The Pyloric Sphincteric Cylinder in Health and Disease

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Chapter 15 (page 75)

Many authors failed to find evidence of a tonically contracted ring structure at the pylorus. Atkinson et al. (l957) were unable to demonstrate independent contraction of the pyloric ring; they found that the pylorus was normally relaxed and did not act antagonistically to phasic pressure waves. Andersson and Grossman (l965), Kaye et al. (l976), McShane et al. (l980), White et al. (l98l), Dooley et al. (l985) and Gaffney et al. (l987) found no convincing manometric evidence of a zone of tonically elevated basal pressure at the pylorus. McShane et al. (l980) stated that the pyloric sphincter remained patent under fasting conditions. Apart from a brief closure during contraction, the pylorus was always open, according to White et al. (l98l). Kelly (l983) and Gaffney et al. (l987) concluded that the evidence weighed heavily against the presence of a tonic sphincter at the pylorus.

Winans (l976) attributed the divergent results of manometric studies to differences in methodology and differences in position of the subjects examined. Whereas the human pylorus was easily identifiable as a gross anatomic structure, it eluded identification as a functioning sphincter. Winans (l976) called this a "sphincteric paradox", and referred to the pylorus as being "fickle". Adding to the confusion is the lack of agreement on the definition of a sphincter (Chap. 2) and its relation to a high pressure zone.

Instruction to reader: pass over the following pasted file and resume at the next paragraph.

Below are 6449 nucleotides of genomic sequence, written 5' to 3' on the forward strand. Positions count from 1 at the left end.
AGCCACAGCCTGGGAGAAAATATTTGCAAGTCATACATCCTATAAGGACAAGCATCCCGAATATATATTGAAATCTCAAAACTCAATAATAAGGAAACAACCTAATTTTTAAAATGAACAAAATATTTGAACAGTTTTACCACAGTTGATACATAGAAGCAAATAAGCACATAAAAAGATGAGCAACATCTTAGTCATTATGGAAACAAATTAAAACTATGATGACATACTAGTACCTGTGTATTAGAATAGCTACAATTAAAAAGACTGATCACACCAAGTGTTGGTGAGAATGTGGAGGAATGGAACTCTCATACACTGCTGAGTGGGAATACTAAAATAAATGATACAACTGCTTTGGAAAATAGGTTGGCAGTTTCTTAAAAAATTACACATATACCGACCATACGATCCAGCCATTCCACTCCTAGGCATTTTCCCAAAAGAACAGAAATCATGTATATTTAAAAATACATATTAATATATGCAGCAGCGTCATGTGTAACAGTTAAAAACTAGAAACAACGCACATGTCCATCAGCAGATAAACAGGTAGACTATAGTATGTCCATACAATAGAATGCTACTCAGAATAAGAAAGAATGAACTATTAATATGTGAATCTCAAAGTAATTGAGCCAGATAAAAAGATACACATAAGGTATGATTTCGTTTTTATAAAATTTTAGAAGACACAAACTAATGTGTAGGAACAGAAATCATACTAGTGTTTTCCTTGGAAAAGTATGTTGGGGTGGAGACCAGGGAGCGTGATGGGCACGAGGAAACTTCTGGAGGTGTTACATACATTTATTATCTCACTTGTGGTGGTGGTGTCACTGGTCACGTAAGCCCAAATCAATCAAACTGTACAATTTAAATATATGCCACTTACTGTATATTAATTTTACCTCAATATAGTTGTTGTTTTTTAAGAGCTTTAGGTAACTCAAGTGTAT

In determining the manometric features of the pylorus, none of the authors quoted, with the exception of Keet et al. (l978), referred to or took note of the muscular anatomy of the region as determined by Cunningham (l906), Forssell (l913) and Torgersen (l942) (Chap. 3). According to this concept the pyloric ring consists of an aboral thickening of the cylinder, and constitutes an inherent part of the cylinder both anatomically and functionally. The closest any of the authors came to the concept of a sphincteric cylinder at the pylorus, was the recognition of the "terminal antrum" as a functional unit by Carlson, Code and Nelson (l966), Code and Carlson (l968) and Shepard (l97l). However, the terminal antrum had not been defined in terms of muscular anatomy, whereas the sphincteric cylinder had.

The sphincteric mechanism at the pylorus will probably prove to be less paradoxical once the muscular component of the pyloric ring (the right pyloric loop) is no longer regarded as a separate structure, but is acknowledged to be an inherent part (i.e. the aboral end) of the pyloric sphincteric cylinder.


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